The Recorder interviews Gary Lafayette about defense verdict in the article “Honeywell Loses $10.5M Suit Against City Housing”:

A federal jury on Monday deliberated just two hours before siding with the San Francisco Housing Authority in a $10.5 million suit brought by Honeywell Inc.

The 3-year-old case challenged the housing authority’s contention that Morristown, N.J.-based Honeywell’s contract with the city to make energy-saving improvements to 13 senior housing complexes was invalid. The housing authority said Honeywell did not finance the deal as called for by the then financially strapped institution.

The city won the suit despite Honeywell’s signed contract with the SFHA’s acting executive director and the completion of most of the work, some of which was even certified by the housing authority. … Unlike other cities, in San Francisco the company was asked to finance the project through a third party, which the city would then repay from savings accrued through the improvements.

“The housing authority was in very bad trouble back in 1996,” said Gary Lafayette, SFHA’s lawyer. “This was the only way they could finance it;”

But Honeywell did not secure the required financing and the three-woman, five-man jury found the city’s cancellation of the work was not a breach of contract.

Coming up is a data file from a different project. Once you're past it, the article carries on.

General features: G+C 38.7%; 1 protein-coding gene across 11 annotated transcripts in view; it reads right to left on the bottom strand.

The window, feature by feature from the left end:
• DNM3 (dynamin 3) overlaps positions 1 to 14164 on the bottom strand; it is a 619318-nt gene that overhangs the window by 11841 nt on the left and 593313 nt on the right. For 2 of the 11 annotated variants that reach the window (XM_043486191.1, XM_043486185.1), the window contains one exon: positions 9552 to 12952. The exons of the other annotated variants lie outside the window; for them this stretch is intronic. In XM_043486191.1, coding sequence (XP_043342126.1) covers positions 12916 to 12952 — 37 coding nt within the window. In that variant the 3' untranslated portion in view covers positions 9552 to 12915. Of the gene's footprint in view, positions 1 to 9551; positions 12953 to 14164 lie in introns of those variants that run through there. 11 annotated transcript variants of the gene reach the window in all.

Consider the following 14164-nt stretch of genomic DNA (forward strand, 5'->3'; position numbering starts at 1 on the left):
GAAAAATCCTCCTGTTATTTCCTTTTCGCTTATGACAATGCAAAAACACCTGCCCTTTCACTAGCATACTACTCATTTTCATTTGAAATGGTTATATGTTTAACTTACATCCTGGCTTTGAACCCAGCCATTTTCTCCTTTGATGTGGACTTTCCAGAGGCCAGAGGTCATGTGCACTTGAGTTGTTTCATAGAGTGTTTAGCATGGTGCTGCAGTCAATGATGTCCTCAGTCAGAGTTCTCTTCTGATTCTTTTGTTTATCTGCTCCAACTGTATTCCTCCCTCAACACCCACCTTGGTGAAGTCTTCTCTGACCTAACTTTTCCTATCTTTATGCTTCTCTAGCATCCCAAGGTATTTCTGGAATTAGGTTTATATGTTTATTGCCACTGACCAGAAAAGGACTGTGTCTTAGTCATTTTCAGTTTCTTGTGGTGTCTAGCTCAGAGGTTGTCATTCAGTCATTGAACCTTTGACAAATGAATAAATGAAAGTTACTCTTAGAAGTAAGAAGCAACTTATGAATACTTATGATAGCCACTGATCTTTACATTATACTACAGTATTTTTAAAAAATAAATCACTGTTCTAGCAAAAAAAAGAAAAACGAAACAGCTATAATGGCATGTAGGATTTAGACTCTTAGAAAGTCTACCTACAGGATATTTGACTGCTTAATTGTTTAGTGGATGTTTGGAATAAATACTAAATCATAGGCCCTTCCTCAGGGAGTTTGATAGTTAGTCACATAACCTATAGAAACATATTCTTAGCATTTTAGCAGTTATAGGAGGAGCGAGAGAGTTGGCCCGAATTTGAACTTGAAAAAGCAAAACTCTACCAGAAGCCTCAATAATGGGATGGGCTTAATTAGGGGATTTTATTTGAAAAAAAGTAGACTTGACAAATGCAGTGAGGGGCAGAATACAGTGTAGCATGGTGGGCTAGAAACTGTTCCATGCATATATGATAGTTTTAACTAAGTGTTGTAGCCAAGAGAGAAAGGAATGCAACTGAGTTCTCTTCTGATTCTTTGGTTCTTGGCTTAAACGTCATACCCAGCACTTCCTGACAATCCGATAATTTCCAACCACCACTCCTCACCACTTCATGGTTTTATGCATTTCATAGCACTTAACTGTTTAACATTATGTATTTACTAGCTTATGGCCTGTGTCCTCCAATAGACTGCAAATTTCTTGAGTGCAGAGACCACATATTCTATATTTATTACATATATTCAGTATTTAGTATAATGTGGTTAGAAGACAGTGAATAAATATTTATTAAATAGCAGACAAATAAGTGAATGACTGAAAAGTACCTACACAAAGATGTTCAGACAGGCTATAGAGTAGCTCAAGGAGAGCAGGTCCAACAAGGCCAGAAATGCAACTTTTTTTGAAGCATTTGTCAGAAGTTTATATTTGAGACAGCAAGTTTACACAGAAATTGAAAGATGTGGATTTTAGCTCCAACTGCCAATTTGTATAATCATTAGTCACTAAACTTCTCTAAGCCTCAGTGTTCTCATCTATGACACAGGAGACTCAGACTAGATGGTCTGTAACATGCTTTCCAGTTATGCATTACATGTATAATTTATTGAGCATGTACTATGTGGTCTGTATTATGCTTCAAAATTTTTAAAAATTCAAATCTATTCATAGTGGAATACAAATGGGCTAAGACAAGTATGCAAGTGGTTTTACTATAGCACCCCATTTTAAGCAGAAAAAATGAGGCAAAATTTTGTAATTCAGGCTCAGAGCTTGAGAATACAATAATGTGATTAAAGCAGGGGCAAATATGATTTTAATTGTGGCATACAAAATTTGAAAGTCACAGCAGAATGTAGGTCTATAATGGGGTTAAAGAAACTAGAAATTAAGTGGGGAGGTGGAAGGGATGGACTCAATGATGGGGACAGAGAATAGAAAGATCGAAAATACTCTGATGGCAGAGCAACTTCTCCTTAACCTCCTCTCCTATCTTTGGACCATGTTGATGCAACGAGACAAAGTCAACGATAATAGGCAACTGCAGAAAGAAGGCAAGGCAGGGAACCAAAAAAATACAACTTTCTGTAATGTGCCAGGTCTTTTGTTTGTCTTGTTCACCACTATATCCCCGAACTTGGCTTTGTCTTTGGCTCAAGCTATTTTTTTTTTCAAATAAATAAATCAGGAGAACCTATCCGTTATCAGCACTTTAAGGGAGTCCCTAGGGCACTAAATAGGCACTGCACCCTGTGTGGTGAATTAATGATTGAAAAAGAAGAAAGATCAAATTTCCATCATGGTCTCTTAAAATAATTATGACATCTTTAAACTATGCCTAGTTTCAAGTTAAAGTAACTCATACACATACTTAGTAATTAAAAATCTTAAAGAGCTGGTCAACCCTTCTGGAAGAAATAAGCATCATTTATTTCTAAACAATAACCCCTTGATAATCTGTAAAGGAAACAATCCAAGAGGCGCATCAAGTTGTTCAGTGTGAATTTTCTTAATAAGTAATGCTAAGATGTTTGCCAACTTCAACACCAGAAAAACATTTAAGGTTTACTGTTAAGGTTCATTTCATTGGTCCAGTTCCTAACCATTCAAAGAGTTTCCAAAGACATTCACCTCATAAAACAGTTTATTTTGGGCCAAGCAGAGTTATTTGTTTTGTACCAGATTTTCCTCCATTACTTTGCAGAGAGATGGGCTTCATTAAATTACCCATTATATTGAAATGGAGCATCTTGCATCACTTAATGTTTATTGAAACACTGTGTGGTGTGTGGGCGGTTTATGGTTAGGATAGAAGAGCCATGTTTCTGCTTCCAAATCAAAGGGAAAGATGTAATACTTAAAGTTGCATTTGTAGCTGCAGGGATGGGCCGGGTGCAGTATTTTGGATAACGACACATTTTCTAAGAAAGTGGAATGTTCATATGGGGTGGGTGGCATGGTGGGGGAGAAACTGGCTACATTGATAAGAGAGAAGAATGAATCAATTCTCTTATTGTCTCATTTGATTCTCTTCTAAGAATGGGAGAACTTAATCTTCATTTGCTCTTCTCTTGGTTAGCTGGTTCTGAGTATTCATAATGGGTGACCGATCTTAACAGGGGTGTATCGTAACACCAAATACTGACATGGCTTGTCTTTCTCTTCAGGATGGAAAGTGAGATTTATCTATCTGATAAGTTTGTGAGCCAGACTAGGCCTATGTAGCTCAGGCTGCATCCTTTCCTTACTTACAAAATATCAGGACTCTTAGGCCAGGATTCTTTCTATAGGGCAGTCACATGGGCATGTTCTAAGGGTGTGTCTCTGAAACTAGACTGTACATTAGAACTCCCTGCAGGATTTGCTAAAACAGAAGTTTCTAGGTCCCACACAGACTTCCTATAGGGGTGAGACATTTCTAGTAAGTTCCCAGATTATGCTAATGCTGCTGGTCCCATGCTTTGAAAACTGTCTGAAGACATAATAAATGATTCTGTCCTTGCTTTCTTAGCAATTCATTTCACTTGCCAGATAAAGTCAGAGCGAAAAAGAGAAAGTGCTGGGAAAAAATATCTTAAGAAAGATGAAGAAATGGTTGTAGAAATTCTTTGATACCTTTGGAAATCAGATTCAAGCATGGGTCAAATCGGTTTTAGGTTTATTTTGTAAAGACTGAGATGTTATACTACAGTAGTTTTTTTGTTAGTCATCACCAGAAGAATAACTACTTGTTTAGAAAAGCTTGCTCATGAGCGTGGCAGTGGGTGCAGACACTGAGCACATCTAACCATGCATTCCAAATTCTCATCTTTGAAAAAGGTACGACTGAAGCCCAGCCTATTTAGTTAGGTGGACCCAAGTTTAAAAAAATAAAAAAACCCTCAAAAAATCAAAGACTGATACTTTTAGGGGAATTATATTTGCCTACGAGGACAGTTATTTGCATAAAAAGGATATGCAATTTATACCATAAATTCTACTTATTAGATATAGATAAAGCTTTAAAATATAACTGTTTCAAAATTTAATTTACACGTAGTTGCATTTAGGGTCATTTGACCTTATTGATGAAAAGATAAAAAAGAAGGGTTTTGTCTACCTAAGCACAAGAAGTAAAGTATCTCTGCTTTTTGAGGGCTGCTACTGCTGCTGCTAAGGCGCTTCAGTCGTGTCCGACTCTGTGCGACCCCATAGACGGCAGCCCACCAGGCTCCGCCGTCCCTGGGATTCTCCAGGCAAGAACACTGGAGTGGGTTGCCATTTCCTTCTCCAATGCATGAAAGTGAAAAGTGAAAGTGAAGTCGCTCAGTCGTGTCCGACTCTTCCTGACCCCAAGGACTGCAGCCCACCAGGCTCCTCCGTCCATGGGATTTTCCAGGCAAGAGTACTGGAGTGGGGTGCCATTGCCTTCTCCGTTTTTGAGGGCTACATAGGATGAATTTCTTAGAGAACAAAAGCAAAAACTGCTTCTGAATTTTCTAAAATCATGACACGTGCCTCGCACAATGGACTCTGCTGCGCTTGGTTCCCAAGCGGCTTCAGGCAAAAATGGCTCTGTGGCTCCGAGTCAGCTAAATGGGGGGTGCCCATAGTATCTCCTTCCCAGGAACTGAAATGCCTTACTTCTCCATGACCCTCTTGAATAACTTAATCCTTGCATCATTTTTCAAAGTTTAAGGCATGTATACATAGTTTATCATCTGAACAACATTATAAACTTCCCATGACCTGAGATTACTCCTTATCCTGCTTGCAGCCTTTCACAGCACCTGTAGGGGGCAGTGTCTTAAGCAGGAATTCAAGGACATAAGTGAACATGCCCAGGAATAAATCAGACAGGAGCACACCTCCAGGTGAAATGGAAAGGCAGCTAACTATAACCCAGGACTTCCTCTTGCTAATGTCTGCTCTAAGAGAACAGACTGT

Lafayette said confusion in the months after the HUD takeover led to the certificates of completed work. Honeywell claimed they showed their deal with the SFHA was valid.

Not only was the work done just after the U.S. Department of Housing and Urban Development took over operation of the authority, but was done amid a round of office layoffs.

“I think it’s one of those things where the right hand is not knowing what the left hand is doing,” Lafayette said. … Then-acting executive director Jon Gresley had signed the contract with Honeywell, but it did not contain the financial provisions outlined in a prior agreement between the two parties. Nor did the SFHA board approve the contract, as required by law. … “It’s all about dotting your I’s and crossing your T’s, Lafayette said.

Excerpted from Hoppin, Jason.  “Honeywell Loses $10.5M Suit Against City Housing.”  The Recorder. 2 August 2000: n. pag.